Although this was a primitive police station, it had been built by Americans many years ago, during the construction of the Helmand River Water Project. Surprisingly, it had a shower, a rare item in bone dry Afghanistan. I established a routine. I took a shower every day at 6:30 PM, just as the sun was going down. It must have seemed like a strange time of day to take a shower. I wanted the soldiers to get used to my taking a shower every day at that time. I took long showers. I timed them. I wanted to see how often the soldiers would come to check to see if I was still in the shower. In fact, the only one who ever checked was the same soldier who brought me dinner. He would check after 10 or 15 minutes.
So, my plan was entirely worked out. The only thing left was to wait until next Thursday.
On Thursday morning, I organized a plan to knock down the wasp's nest which was on top of the police station. I had been killing wasps as they flew in the room where I was being held prisoner, but I wanted to end this by knocking down the entire nest. I got a junior officer to let me out to the back yard of the police station. I tried throwing things at the wasp's nest. I tried to hit it with a stick. Finally, two of the soldiers decided to help me. One stood on the shoulders of another and succeeded in knocking down the nest, managing to run away without getting stung.
While in the back yard, I asked the same junior officer to tell me which way was Kandahar and which way was Gereshk and other places in the area. He pointed out the various directions. I am sure he had no idea that I was thinking of escaping. He said that his great dream was to see the sea, because he had never seen it.
Finally, the fateful moment came: 6:30 PM on Thursday. However, something went wrong! The soldier who always brought my food from the bazaar at this time was late in arriving. Suddenly, I realized that my perfect plan was in danger of becoming unraveled. I could not wait much past 6:30, because as soon as the soldiers finished dinner, they would go back to guarding me plus the moon would come up. Yet, if I ran out the door at 6:30, I might run into the soldier who would be arriving at any moment now with my dinner. Also, he had not yet brought back my Coke bottle, so I would have nothing to drink in the desert.
I realized that it was now or never. I had to escape now, or else give up this plan for at least one month. I decided to do it now.
I turned on the shower. I looked out the west side door to see if the late soldier was coming. He was not there. I ran out the door and across the field in front of the police station. My timing was perfect. It was pitch black. Nobody could see anything.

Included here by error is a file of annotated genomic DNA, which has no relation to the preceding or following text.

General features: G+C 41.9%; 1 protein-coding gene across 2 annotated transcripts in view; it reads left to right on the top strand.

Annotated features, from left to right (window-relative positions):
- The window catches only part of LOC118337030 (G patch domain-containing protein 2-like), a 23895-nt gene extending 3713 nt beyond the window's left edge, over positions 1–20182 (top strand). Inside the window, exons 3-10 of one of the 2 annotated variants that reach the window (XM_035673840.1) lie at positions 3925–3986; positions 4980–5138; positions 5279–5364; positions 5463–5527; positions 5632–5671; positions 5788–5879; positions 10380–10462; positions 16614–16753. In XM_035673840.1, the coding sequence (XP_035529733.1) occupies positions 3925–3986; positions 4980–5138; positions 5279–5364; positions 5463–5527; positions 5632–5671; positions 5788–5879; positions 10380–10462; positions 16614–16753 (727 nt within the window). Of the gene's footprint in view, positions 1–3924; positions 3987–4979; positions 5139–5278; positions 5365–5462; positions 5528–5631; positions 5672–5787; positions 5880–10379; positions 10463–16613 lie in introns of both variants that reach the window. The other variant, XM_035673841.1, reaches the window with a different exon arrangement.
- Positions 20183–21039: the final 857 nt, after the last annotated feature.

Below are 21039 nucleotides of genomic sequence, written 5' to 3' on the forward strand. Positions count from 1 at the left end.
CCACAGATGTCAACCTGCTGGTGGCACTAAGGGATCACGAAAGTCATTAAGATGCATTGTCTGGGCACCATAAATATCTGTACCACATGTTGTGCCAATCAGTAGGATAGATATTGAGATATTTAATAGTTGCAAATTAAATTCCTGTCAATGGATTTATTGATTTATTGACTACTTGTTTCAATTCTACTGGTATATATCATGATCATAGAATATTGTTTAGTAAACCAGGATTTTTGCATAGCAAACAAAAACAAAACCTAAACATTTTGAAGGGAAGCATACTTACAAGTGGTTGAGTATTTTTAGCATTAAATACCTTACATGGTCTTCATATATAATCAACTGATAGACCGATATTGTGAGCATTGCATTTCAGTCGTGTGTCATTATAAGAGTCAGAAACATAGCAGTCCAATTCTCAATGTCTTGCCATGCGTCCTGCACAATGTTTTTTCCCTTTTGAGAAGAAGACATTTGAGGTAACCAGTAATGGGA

I did not know the geography of Lashkar Gah. I did not know where I was. Across the field, there was a road. I did not take the road. I continued straight. I hit a steep embankment down into a gully. I went down the bank and arrived, to my great surprise, in the Helmand River.
I was terrified but obviously could not go back. I started crawling along the bank of the river, going upstream. I could not walk, because the weight of my feet kept sinking in the mud. My shoes kept getting stuck in the mud. I had to keep reaching in the mud to pull them out. Finally, I realized that the only way was to crawl in the river on all fours, to distribute my weight evenly so that I would not sink in the mud. I knew this would be a slow process, but I felt that if I could just keep constantly moving, I could evade capture. I remembered playing war games in the woods behind my house as a child. A side which kept moving all the time would win. A side which stood still would be caught.
Only about 5 or 10 minutes after my escape, I heard a group of men running past on the top of the bank above me. I felt sure that this was my guards trying to pursue me. However, they apparently did not look down at the river and, even if they had looked, it was too dark to see anything.
I considered crossing the river but rejected this idea. The road from Lashkar Gah to Gereshk runs along the west side of the Helmand River. There was no road along the east side of the Helmand River, where I was. I wanted to avoid all roads.
After crawling a few miles along the river bank, the topography changed. The river was no longer in a deep canyon. It became increasingly level with the ground around it. Now, there were houses right along the river bank.
I continued to crawl and finally to walk along the river bank. There was a small path behind the houses. I did not like using this path, but I had no choice. The alternatives were to go in front of the houses, which was out of the question, or to swim in the river itself, in which case I would make noise and attract attention. I decided to continue on the path.
Finally, the path became so narrow that I was barely crawling right next to people's houses. At one point, the windows were only about three feet high. I was crawling under the windows. I could hear people talk inside their houses. As I was crawling under one bedroom window, I could hear a man having sexual intercourse with his wife. She was crying cries of ecstasy: "Ahhh Ahhh Ahhh", very loudly. This has always left an impression in my mind. I have never since believed that Afghan women are undersexed.